“Figure out who you are before you pick a career.”

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We’ve all been at a crossroads in life where we’ve had to choose between two options – both equally appealing. While most of us end up choosing the more practical option, few of us dare to take the road less traveled. Junofy Rozarina chose a third alternative. She merged both options so she wouldn’t have to choose between the two!
Behavioral scientist, researcher, and renowned public speaker, Junofy, learned what she loved and didn’t compromise. She loved economics and psychology – so she studied both! It seemed like a crazy decision at the time due to the excessive workload. But, eventually, she found her love in the intersection of both fields – behavioral science!

I got into an interesting conversation with Junofy about what ‘behavioral science’ is, how she thrives in a male-dominated industry, and much more. Her answers were insightful and reflective of the modern-day woman. Check it out!

GLEAC: What does your role as a behavioral scientist entail? Who do you generally work with?
Junofy: My job involves me trying to better understand why people do what they do. I’ve worked with various companies (such as Google, Migros, banks, educational institutions, e-commerce brands, and even GLEAC!) as well as with development sector organizations (NGOs, UNICEF, UNDP, etc). I work across various verticals – marketing, product development, workflow optimization, human resources, experimentation, etc.

GLEAC: With all the changes happening in the world, is behavioral science going to be one of the fields that survive?
Junofy: Behavioural science is going to thrive, not just survive! Due to all the changes happening in the world, it is becoming even more important to understand human behavior in depth.

GLEAC: Which are your superpower soft skills?
Junofy: Curiosity – I’m inherently a very very curious person. Right from childhood, I constantly observed various things (trains, humans, planets) and found joy in finding answers to the gazillion questions that would pop
up in my head.
Changing beliefs – It’s super essential to normalize changing beliefs and opinions in our lives when we are presented with new information. This is THE first ingredient for growth! This approach helped me a lot career-wise. When I look at a behavioral issue, I try to approach it with an open mind and as less priors in my head as possible. This helps me understand the whole picture rather than just sticking to the priors I already have.

GLEAC: What are 3 must-have soft skills for newbies looking to enter your sector?
Junofy: Curiosity – Asking a lot of “why” questions.
Attention to detail – Looking for subtle hints and behaviors.
Patience – Human behavior is complicated and complex. It’s not easy to change behavior sometimes. Being patient and experimenting with ideas is essential.

GLEAC: What is the one learning of your professional journey you would like to share with the world?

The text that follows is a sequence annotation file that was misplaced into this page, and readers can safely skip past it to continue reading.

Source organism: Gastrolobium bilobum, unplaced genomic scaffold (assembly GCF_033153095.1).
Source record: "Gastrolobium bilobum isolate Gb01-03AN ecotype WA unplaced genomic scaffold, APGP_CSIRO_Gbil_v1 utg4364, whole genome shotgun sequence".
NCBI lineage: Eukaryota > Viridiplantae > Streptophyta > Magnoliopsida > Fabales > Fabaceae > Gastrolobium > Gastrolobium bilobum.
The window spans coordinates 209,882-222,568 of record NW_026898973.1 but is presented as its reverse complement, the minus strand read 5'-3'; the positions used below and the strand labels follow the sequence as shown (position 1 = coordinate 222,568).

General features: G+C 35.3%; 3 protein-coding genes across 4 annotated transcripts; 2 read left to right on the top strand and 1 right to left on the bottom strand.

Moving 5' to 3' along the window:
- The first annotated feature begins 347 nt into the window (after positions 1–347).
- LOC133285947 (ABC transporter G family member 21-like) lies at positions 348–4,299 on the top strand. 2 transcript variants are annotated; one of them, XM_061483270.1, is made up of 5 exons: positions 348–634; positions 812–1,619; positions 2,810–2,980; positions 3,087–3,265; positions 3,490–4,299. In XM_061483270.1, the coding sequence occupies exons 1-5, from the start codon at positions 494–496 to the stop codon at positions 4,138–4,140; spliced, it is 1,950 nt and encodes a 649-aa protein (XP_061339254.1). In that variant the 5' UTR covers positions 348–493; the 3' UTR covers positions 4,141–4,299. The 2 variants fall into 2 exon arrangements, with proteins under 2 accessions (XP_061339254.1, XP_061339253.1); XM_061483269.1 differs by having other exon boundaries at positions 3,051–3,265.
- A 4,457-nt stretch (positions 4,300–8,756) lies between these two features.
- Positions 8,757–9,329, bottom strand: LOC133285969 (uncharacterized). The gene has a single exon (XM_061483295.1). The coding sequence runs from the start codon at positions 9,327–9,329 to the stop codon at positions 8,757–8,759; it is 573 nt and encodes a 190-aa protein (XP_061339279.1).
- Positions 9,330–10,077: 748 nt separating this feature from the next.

Junofy: As a woman working in a male-dominated industry, there are a few insights I’d love to share with young female professionals. You might often find yourself at tables where you’re the only woman sitting amidst dozens of men. Things are a lot better when you’re more established; but when you’re a young professional, you might be often taken for granted, disregarded, and interrupted. This could be frustrating and demotivating. Here are a few things I did as a young professional when I was interrupted by men who might be more experienced, older, and even smarter.
● Continue speaking. At the same volume, in the same tone. Do not raise your voice. Don’t stop talking even if they don’t give up. Then
finish making your point. ● Stop and say “Can I please finish making my point? I think it’s important.” ● Always be polite to them after that. Avoid reflecting your frustration in your behavior. If they bring it up, tell them how it makes you feel.
You got this!

GLEAC: Every career has its pros and cons. What are the good and bad in yours?
Junofy:
GOOD
● I work as an independent consultant. This means – I get to work on a wide range of projects which I absolutely enjoy, and decide which projects I take and don’t, where I work, and when I work.
● Behavioural science is really fun. If you enjoy what it has to offer, your days will end with you energetic and almost never drained.
● Once you’re established, you can make enough money to work 40- 50% of the time to earn a substantial salary and spend the rest of your time reading, learning, traveling, or just chilling. It’s a good life!
BAD
● You are your own brand. Your public image matters a lot.
● As someone with low social energy bandwidth, having to talk to so many people regularly can be a little tiring for me at times.

GLEAC: In hindsight, if you could change one thing about your career, what would it be and why?
Junofy: I think it’s important to figure out who you are as a person before you pick a career. We often make these career choices at a very young age when we don’t really have anything figured out and often people end up defining themselves by their career. It’s important to take the time needed to figure out who you are and then pick a career accordingly rather than the other way around.

The #GLEACMentorCommunity enables its mentors to network with like-minded individuals from over 47 countries through sharing knowledge, unlocking business opportunities, access to all of GLEAC’s monthly events, and much more!
Interested in being part of our expert mentor community?

Email us at: mentor@gleac.com or apply through this link.

Munira Rangwala
Free-spirited, an avid dancer, and a voracious reader, Munira loves to pen down her thoughts just as much as she loves to indulge in all sorts of chocolate desserts. If travel didn't cost an arm and a leg, you'd never see her in the same place twice.

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